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Math for Kids23 chapters | 325 lessons

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Lesson Transcript

Instructor:
*Kathleen Laib*

I have been a teacher for 10 years with eight of those years teaching 4th grade. I have a master's of Ed and an ELL Endorsement.

This lesson will define a standard algorithm, as well as show examples of the standard algorithms for addition and multiplication. If you follow the steps correctly, it's as easy as baking a cake!

A **standard algorithm** is a step-by-step way to solve a problem. Here we are going to focus on what a standard algorithm is for basic multi-digit math, although there are many, many algorithms to solve all kinds of different problems.

First, let's take it out of math and put it to use for something simple, like baking a cake. Baking a cake is not really an algorithm, but it is a step-by-step system to solve a problem: not having cake. That's a pretty big problem! There are certain steps that you need to follow to have your cake come out of the oven just right, just like there are steps to solve math problems. So the step-by-step way to bake a cake is: get your ingredients, mix your ingredients in the right order and by measuring them carefully, put the cake mix into a pan, then bake it for a set amount of time, let it cool, then frost it, pretty simple.

But what happens if you do the steps out of order? If you put your ingredients in the bowl to mix them, then try to measure them, you might not get the right amount in the mix. If you bake all the ingredients before you mix them, they won't come together properly, and they would be really hot when you tried to put them in the bowl to mix. Following each step in the process is really important if you want your cake to come out right. It is exactly the same for a standard algorithm in math.

The nice thing about the standard algorithms for addition, subtraction, multiplication, and division is that you are basically doing the same step over and over with each place value column in the problem.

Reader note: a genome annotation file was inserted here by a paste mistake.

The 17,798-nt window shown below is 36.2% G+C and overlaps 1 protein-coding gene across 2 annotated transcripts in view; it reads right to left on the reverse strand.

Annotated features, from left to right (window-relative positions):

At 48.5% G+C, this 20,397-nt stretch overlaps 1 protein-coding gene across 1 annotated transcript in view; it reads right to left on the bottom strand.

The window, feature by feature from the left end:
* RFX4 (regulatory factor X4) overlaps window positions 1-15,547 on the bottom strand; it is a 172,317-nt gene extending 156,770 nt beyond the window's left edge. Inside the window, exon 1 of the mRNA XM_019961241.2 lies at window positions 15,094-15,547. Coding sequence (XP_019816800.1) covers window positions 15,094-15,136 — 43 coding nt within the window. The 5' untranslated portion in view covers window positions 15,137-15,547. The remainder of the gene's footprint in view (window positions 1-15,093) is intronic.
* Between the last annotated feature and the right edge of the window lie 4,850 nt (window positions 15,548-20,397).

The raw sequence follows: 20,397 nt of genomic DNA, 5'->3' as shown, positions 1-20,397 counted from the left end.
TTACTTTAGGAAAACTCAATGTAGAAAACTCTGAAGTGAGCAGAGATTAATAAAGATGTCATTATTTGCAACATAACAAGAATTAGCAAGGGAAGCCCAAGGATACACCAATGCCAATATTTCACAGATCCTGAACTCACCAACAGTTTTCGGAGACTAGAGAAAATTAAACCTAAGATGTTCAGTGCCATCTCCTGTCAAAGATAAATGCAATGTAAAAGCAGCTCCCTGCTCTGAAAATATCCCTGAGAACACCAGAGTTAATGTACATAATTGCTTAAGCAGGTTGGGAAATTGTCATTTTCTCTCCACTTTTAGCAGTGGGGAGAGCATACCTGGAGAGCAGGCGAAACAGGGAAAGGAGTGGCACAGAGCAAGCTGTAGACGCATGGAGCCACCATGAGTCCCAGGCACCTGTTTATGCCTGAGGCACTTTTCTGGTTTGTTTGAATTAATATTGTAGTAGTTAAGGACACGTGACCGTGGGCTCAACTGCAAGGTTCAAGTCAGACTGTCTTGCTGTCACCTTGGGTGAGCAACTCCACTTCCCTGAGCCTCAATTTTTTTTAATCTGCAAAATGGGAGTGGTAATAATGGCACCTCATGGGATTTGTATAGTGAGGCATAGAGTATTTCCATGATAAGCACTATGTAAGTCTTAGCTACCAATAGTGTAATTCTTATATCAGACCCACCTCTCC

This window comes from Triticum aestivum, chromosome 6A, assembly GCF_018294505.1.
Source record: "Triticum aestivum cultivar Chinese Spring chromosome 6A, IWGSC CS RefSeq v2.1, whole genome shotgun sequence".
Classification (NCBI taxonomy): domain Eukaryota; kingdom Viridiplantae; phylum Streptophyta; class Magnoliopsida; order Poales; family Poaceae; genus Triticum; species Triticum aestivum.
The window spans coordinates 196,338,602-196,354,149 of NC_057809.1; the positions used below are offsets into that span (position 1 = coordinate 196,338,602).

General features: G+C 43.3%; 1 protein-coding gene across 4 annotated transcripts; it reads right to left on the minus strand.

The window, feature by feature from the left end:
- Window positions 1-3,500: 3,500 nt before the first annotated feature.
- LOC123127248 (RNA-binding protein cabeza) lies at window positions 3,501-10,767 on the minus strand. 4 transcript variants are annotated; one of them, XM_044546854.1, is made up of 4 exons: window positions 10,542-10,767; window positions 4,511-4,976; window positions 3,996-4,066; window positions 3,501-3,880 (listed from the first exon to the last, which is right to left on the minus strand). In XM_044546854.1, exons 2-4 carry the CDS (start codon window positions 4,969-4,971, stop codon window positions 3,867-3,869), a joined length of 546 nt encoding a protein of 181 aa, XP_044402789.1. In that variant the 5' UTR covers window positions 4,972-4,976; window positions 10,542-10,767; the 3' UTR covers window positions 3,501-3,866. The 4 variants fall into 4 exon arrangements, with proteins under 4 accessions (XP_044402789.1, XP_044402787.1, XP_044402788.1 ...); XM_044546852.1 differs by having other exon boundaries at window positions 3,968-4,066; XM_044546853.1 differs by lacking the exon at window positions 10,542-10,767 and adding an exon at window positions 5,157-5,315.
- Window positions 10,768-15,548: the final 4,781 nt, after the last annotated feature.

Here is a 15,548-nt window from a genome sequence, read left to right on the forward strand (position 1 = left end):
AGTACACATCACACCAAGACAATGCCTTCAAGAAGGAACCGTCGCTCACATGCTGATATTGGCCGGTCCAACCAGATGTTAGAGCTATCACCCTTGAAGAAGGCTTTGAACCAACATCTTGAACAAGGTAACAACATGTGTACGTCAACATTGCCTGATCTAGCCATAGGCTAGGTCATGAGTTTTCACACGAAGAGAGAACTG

The step-by-step process to use the standard algorithm for addition is pretty simple. The same process is repeated for each place value column until all columns have been added. Make sure to carry the 10 over any time a column adds to more than 10 so that it can be counted with the next place value column. It is important to do each step in order, starting with the ones place value column, or, just like your cake, the answer will not come out correctly.

The step-by-step process for single-digit multiplication follows a similar process. Just like addition, the process is based on place value. For multiplication, however, instead of doing math only within each place value column, the math will happen between the place value columns. You will also use the same number over and over, which can feel weird sometimes. The bottom number (in green) will be multiplied with each place value column on the top, starting with the ones and moving through the place value columns in order until all have been multiplied with the bottom number.

There likely will be some carrying or regrouping that will need to happen, because most of the time when you multiply two single-digit numbers, you get a two-digit number. Anytime you get a two-digit number, you will need to carry the tens over to the next place value column to be added in after you multiply for the next column. Once again, if you do the steps out of order, you will not get the correct answer.

**Standard algorithms** give us a step-by-step system to solve math problems. Follow the steps carefully, and you'll get the right answer every time.

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Math for Kids23 chapters | 325 lessons

{{courseNav.course.topics.length}} chapters | {{courseNav.course.mDynamicIntFields.lessonCount}} lessons | {{course.flashcardSetCount}} flashcard set{{course.flashcardSetCoun > 1 ? 's' : ''}}

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